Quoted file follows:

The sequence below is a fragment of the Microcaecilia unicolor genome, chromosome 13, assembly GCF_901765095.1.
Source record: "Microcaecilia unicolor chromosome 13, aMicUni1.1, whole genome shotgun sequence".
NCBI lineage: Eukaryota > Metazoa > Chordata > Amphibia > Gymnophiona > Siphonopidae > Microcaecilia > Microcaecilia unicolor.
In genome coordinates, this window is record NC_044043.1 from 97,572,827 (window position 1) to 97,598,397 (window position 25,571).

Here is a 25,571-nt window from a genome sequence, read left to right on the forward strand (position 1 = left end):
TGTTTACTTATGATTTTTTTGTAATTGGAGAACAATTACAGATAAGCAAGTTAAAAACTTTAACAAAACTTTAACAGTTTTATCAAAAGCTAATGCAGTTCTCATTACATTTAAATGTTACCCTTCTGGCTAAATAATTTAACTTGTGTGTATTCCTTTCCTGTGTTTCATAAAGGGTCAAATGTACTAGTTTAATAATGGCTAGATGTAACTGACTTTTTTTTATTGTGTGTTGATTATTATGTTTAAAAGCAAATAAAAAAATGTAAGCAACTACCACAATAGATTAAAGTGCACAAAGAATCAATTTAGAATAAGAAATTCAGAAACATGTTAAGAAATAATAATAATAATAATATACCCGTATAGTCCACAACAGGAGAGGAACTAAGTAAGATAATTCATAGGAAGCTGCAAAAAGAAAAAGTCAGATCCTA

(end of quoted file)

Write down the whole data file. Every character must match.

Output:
The sequence below is a fragment of the Microcaecilia unicolor genome, chromosome 13, assembly GCF_901765095.1.
Source record: "Microcaecilia unicolor chromosome 13, aMicUni1.1, whole genome shotgun sequence".
NCBI lineage: Eukaryota > Metazoa > Chordata > Amphibia > Gymnophiona > Siphonopidae > Microcaecilia > Microcaecilia unicolor.
In genome coordinates, this window is record NC_044043.1 from 97,572,827 (window position 1) to 97,598,397 (window position 25,571).

Here is a 25,571-nt window from a genome sequence, read left to right on the forward strand (position 1 = left end):
TGTTTACTTATGATTTTTTTGTAATTGGAGAACAATTACAGATAAGCAAGTTAAAAACTTTAACAAAACTTTAACAGTTTTATCAAAAGCTAATGCAGTTCTCATTACATTTAAATGTTACCCTTCTGGCTAAATAATTTAACTTGTGTGTATTCCTTTCCTGTGTTTCATAAAGGGTCAAATGTACTAGTTTAATAATGGCTAGATGTAACTGACTTTTTTTTATTGTGTGTTGATTATTATGTTTAAAAGCAAATAAAAAAATGTAAGCAACTACCACAATAGATTAAAGTGCACAAAGAATCAATTTAGAATAAGAAATTCAGAAACATGTTAAGAAATAATAATAATAATAATATACCCGTATAGTCCACAACAGGAGAGGAACTAAGTAAGATAATTCATAGGAAGCTGCAAAAAGAAAAAGTCAGATCCTA